Medieval Sporting Memories

The (male, football) World Cup started today. I am not much of a sport fan (missed out on the team-supporting gene and seriously disliked Fever Pitch – but will refrain from going off on a ‘New Opium of the People’ rant…) but by weird coincidence, football cropped up in my medieval legal history reading today too. There I was, reading an interesting article about 15th C proof of age inquests, and whether they were all a pack of made up nonsense (M. Holford, ‘”Testimony to some extent fictitious”: proofs of age in the first half of the fifteenth century’, Historical Research 82 (2009) 632-54 at 637) when some instances of football-related injury jumped out at me. Thought they were worth a quick blogging.

In Inquisitions Post Mortem vol. 22, inquisitions no. 189, 360, 361 and 364, all relating to Essex, some of the men who were confirming the date of birth and baptism of different, younger, men, with a view to showing that the young men were old enough to inherit land, did so by reference to injuries sustained while playing football, (ad pilam pedalem) more than two decades previously. Now, it may be that the stories were untrue, or ‘boilerplate’, but perhaps they can still show us/ remind us of a couple of interesting things:

  1. They are all (left) leg injuries. The tibia is mentioned. That seems noteworthy. Football medieval style always seems to be portrayed as something a bit more like rugby/American football, without the rules (or, in the latter case, the shiny trousers). But shin injury does suggest that the game they are talking about is actually something a bit more like your actual football.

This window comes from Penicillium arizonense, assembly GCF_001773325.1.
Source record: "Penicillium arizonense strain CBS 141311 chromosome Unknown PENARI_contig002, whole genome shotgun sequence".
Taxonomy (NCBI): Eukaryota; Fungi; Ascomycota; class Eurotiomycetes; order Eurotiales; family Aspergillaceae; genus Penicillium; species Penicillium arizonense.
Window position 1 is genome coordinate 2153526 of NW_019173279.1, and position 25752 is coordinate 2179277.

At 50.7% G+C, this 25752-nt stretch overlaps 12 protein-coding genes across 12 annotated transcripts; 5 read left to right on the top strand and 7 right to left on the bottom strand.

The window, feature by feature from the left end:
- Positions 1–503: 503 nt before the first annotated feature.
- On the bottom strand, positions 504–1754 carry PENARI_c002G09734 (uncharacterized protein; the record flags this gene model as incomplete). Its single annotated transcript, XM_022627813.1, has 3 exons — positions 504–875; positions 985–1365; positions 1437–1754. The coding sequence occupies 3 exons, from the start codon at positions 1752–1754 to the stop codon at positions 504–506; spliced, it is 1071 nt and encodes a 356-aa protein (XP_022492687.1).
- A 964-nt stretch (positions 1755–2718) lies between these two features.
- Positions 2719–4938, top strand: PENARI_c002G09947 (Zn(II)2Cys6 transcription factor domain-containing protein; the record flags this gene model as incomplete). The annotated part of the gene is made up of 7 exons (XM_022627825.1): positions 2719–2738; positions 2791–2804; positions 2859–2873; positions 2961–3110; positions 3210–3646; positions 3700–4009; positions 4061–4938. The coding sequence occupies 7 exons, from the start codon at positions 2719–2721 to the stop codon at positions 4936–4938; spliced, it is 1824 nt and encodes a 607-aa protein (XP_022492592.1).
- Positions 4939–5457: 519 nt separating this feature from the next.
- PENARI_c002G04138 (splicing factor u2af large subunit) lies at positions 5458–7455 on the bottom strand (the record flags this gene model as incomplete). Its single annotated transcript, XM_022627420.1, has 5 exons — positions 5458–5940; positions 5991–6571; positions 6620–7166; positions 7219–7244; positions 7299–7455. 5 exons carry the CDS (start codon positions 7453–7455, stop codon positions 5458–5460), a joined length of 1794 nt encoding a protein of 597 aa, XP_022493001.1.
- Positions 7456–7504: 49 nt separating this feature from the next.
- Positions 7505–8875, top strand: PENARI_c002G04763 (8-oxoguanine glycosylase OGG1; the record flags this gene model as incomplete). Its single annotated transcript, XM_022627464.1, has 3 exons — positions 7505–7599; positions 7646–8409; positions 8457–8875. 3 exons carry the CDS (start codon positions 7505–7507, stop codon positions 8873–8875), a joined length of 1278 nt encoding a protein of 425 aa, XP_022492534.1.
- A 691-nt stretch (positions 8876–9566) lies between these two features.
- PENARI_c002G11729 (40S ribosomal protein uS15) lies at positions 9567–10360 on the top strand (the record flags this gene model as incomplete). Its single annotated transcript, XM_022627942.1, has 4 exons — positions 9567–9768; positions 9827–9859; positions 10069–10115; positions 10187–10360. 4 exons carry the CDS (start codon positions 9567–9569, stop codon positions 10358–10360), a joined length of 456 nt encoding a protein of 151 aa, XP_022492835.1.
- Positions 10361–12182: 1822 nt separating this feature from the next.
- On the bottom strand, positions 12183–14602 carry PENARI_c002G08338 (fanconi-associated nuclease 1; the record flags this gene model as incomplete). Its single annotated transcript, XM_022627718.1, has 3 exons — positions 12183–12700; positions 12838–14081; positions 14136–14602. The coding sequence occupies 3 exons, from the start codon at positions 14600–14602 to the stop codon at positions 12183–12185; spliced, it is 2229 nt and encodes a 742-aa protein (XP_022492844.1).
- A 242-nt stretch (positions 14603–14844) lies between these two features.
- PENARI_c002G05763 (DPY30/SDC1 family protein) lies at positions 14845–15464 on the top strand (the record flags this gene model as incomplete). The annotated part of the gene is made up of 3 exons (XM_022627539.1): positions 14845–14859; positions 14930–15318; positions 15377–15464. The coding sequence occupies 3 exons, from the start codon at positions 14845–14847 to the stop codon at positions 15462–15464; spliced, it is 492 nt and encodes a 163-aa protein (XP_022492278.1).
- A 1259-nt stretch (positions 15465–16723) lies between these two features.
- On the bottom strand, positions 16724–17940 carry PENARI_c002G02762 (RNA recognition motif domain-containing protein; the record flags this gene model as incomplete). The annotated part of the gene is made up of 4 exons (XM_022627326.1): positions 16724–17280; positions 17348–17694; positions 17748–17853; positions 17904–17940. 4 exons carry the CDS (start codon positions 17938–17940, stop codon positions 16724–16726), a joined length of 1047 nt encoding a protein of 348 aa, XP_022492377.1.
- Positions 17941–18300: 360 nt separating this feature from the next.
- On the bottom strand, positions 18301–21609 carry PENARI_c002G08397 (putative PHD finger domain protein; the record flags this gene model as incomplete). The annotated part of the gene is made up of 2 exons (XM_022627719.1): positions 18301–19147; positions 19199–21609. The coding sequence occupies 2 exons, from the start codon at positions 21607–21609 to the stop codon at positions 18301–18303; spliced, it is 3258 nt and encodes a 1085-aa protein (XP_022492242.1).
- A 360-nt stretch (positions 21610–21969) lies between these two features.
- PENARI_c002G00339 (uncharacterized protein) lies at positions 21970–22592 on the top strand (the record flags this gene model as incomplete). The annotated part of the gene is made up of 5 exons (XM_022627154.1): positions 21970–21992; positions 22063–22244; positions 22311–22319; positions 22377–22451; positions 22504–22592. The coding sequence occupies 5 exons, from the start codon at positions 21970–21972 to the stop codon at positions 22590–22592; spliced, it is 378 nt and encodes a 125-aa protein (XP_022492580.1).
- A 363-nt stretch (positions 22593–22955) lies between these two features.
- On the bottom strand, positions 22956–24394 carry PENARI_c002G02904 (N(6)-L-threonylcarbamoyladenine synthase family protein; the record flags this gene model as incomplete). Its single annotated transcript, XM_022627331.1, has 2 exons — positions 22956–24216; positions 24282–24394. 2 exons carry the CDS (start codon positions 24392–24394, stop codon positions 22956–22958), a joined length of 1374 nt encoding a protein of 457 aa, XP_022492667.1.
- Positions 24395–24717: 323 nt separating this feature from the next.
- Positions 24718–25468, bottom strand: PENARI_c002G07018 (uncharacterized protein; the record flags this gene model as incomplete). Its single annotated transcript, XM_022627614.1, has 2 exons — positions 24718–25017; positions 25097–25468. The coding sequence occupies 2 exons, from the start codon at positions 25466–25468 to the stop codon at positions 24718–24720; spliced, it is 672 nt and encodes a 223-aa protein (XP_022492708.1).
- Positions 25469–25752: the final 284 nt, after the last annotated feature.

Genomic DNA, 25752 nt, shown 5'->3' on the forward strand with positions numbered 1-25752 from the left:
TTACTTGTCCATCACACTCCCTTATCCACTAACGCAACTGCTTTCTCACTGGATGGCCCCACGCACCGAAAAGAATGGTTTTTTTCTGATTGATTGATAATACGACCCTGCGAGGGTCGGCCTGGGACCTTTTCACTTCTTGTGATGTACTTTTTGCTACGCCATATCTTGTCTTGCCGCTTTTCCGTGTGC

2. These are all men of a certain age – forty-somethings, talking about their glorious sporting exploits when they were young things in their early twenties. (Possibly, off-parchment, they regaled the assembled throng with tales of having had trials for Arsenal or medieval equivalent, and how their promising careers were ended by the aforesaid injury).
  3. It seems to be accepted that having a game of football (with or without shin-splitting) after a baptism was ‘a thing’, which is a nice little detail about medieval birth celebrations. Possibly, if mixed with celebratory alcohol, the apparent frequency of shin injuries (‘shinjuries’?) is explained.

Perhaps I am coming round to football after all. To be continued, if I find any other good football/legal history/medieval cross-over material …

14th June, 2018.

Football is a bad thing – official

World cup still on then …

There were statutory provisions against football in the later medieval period (see particularly 2 Richard II, c. 6: Statutes of the Realm II, 57, 11 Henry IV, c. 4, SR II,163). It is more complicated than that, of course: there was not a clear objection to football itself (despite its apparent danger to the shins of the English): the ‘beef’ was mainly with the fact that it distracted the lower orders of men from their archery practice, and, perhaps, that it might be the occasion for disorder. Legislation also hit out against those dreadful disrupters of society, quoits and bowls. And an investigation of many lower court rolls shows a reluctance to report and punish men for playing football (see McIntosh, Controlling Misbehavior in England, 1370-1600 (Cambridge, 1998), pp. 98, 133).